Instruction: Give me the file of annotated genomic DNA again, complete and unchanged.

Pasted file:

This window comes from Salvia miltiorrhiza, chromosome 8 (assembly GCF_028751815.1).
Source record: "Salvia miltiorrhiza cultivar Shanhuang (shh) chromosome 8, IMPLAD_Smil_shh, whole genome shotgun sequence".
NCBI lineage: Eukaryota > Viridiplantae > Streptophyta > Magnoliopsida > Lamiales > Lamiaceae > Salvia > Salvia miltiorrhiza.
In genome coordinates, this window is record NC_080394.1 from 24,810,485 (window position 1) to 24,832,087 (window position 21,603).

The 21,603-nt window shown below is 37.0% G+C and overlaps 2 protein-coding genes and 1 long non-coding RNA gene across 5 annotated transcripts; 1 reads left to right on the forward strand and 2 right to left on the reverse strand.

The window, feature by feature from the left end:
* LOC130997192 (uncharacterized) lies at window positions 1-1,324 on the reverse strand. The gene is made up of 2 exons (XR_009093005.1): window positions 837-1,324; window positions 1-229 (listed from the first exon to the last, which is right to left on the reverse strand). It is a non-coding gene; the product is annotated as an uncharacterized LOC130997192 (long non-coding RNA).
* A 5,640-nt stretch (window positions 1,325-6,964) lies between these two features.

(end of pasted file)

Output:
This window comes from Salvia miltiorrhiza, chromosome 8 (assembly GCF_028751815.1).
Source record: "Salvia miltiorrhiza cultivar Shanhuang (shh) chromosome 8, IMPLAD_Smil_shh, whole genome shotgun sequence".
NCBI lineage: Eukaryota > Viridiplantae > Streptophyta > Magnoliopsida > Lamiales > Lamiaceae > Salvia > Salvia miltiorrhiza.
In genome coordinates, this window is record NC_080394.1 from 24,810,485 (window position 1) to 24,832,087 (window position 21,603).

The 21,603-nt window shown below is 37.0% G+C and overlaps 2 protein-coding genes and 1 long non-coding RNA gene across 5 annotated transcripts; 1 reads left to right on the forward strand and 2 right to left on the reverse strand.

The window, feature by feature from the left end:
* LOC130997192 (uncharacterized) lies at window positions 1-1,324 on the reverse strand. The gene is made up of 2 exons (XR_009093005.1): window positions 837-1,324; window positions 1-229 (listed from the first exon to the last, which is right to left on the reverse strand). It is a non-coding gene; the product is annotated as an uncharacterized LOC130997192 (long non-coding RNA).
* A 5,640-nt stretch (window positions 1,325-6,964) lies between these two features.